In its early days, conservation was a compromise. Its primary beneficiary was not nature, but rather industries that capitalize on nature, like logging and sport hunting. English gardener John Evelyn published his paper “Sylva,” arguably the first conservation text, in 1662 in order to more efficiently log timber in England. In the early 1800s, the British government moved to protect teak trees with the purpose of preserving the “household” of nature, a term that framed all of the natural world in terms of human use. At the time, the government needed to supply the Royal Navy with enough teakwood to fight the Napoleonic Wars. As Aldo Leopold later wrote, lamenting those who exploit nature for industrial ends, “the wilderness [man] cannot personally see has no value to him.”
The question of “Who does conservation serve?” is a fluid one. An old Missouri Department of Conservation document states that in the late 1800s, “hunters and fisherman were beginning to divide themselves into two opposing groups—the market hunters…who made their living by selling wildlife versus the sportsmen who hunted and fished for recreation. A deep conflict arose between these two groups.” In 1935, a group of 75 recreational sportsmen met in a Columbia, Missouri hotel and formed the Restoration and Conservation Federation of Missouri, which soon established the Missouri Department of Conservation. Hunting, along with fur trapping, fishing, and logging, which formed the livelihoods of rural Missourians, came under careful regulation in 1937. It was a huge victory for hunters from St. Louis, and a blow to people in rural communities.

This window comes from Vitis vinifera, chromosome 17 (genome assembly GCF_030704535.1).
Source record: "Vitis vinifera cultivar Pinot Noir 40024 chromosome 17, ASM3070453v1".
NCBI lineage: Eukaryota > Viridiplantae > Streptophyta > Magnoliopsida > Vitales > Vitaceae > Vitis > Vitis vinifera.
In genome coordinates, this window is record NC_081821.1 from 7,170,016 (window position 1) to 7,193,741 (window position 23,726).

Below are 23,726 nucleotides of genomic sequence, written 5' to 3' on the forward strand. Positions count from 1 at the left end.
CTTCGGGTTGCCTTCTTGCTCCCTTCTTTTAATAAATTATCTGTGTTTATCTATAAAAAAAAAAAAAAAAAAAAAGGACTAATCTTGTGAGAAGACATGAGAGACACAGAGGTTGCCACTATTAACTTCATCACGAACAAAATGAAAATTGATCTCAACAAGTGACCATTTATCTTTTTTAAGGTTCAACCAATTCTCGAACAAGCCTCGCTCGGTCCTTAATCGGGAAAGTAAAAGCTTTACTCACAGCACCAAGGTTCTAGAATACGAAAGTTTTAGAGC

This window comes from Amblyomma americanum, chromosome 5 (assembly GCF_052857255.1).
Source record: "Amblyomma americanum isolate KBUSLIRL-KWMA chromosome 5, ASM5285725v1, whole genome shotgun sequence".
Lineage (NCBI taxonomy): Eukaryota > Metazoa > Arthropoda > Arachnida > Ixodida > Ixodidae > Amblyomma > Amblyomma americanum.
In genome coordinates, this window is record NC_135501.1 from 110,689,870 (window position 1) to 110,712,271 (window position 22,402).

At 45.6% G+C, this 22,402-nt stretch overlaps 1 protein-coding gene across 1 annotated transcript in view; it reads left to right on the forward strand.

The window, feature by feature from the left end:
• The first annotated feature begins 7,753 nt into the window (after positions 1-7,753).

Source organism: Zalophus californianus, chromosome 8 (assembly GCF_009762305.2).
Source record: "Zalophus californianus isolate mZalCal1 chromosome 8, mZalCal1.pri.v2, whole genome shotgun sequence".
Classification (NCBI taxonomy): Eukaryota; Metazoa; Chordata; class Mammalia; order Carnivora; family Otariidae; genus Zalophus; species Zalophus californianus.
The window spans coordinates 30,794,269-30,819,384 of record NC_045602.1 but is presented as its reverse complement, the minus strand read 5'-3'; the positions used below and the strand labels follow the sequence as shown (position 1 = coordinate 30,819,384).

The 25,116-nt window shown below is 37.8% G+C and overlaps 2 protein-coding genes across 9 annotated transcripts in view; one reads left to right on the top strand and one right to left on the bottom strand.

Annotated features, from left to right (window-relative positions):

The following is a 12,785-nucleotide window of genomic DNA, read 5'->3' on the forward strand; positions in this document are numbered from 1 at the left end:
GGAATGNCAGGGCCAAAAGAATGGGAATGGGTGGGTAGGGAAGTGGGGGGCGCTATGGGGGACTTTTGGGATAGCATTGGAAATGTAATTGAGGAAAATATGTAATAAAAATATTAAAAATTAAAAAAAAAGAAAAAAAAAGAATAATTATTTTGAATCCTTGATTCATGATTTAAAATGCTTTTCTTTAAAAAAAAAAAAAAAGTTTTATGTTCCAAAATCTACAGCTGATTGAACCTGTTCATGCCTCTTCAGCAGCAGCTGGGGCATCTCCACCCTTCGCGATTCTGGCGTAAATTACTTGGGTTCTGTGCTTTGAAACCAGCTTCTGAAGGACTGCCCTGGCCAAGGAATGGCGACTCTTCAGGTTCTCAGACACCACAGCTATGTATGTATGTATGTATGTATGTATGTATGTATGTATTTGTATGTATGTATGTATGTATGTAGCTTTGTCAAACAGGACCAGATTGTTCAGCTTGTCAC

Of course, without early conservation law, Missouri would have been logged, hunted, trapped, fished, channeled, and burned to devastation. Turkeys and deer would be extinct from the state. The Missouri Department of Conservation saved the state’s environment. But it’s worth noting that the department celebrates hunting season for its 1.2 million deer as “an economic activity totaling $1.1 billion per year.” Conservation is the neoliberalism of environmental policies. It falls in the large middle between laissez-faire market philosophy and preservation. It claims to be about nature but is foremost moved by economics. That is, it’s a sincere attempt to save the earth without making the rich any less rich.
“Just as a butcher is no animal keeper, a forester is no forest keeper,” said Peter Wohlleben, German forester and author of the bestselling book The Hidden Life of Trees. “As a teenager I wanted to become a conservationist. But I started to realize that I was, in fact, destroying everything.” And yet, given the state of transformative climate change occurring today, conservation versus preservation seems to represent a different conflict than it did in 1900. Instead of “manage” versus “let it be,” it might now be “kill” versus “let it be killed.”
Missouri’s Ozark highlands have some of the best arboreal diversity in the U.S. Leaves here are shaped like footballs, hearts, stars, lances, teardrops, needles and fans, and hands with knobby fingers, baseball gloves and sailing ships, sprockets, flames, tridents, and fleurs de lis. The Conservation Department tasked me with saving them, or at least helping to trap the invasive gypsy moth, which will defoliate them.
But there’s a lot of blood on the road to life. One guiding principle of conservation extends far up the food chain from the insects I kill, which everyone who’s been to secondary school for resource management, ecology, agriculture, geography, biology, or anything else outdoors already knows: saving is just another type of killing.